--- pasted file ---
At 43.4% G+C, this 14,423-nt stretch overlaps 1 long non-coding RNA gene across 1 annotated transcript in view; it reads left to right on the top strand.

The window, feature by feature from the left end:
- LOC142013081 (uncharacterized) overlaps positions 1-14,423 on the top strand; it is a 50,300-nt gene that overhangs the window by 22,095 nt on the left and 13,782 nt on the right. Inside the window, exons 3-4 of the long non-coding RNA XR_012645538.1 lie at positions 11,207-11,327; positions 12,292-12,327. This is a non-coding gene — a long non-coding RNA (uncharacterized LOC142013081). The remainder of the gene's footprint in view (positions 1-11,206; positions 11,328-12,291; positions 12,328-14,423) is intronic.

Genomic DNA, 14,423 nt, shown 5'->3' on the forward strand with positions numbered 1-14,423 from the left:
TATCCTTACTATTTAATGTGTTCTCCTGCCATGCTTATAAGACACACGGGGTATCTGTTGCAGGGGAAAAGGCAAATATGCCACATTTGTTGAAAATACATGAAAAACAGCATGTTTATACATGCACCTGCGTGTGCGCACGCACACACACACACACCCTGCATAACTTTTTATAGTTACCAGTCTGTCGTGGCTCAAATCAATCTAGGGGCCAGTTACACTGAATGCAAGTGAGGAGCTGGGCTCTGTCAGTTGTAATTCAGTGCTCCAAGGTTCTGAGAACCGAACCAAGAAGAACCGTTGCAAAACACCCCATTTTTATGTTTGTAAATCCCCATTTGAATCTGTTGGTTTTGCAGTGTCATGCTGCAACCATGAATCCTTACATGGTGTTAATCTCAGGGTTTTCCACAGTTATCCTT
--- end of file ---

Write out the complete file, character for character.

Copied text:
At 43.4% G+C, this 14,423-nt stretch overlaps 1 long non-coding RNA gene across 1 annotated transcript in view; it reads left to right on the top strand.

The window, feature by feature from the left end:
- LOC142013081 (uncharacterized) overlaps positions 1-14,423 on the top strand; it is a 50,300-nt gene that overhangs the window by 22,095 nt on the left and 13,782 nt on the right. Inside the window, exons 3-4 of the long non-coding RNA XR_012645538.1 lie at positions 11,207-11,327; positions 12,292-12,327. This is a non-coding gene — a long non-coding RNA (uncharacterized LOC142013081). The remainder of the gene's footprint in view (positions 1-11,206; positions 11,328-12,291; positions 12,328-14,423) is intronic.

Genomic DNA, 14,423 nt, shown 5'->3' on the forward strand with positions numbered 1-14,423 from the left:
TATCCTTACTATTTAATGTGTTCTCCTGCCATGCTTATAAGACACACGGGGTATCTGTTGCAGGGGAAAAGGCAAATATGCCACATTTGTTGAAAATACATGAAAAACAGCATGTTTATACATGCACCTGCGTGTGCGCACGCACACACACACACACCCTGCATAACTTTTTATAGTTACCAGTCTGTCGTGGCTCAAATCAATCTAGGGGCCAGTTACACTGAATGCAAGTGAGGAGCTGGGCTCTGTCAGTTGTAATTCAGTGCTCCAAGGTTCTGAGAACCGAACCAAGAAGAACCGTTGCAAAACACCCCATTTTTATGTTTGTAAATCCCCATTTGAATCTGTTGGTTTTGCAGTGTCATGCTGCAACCATGAATCCTTACATGGTGTTAATCTCAGGGTTTTCCACAGTTATCCTT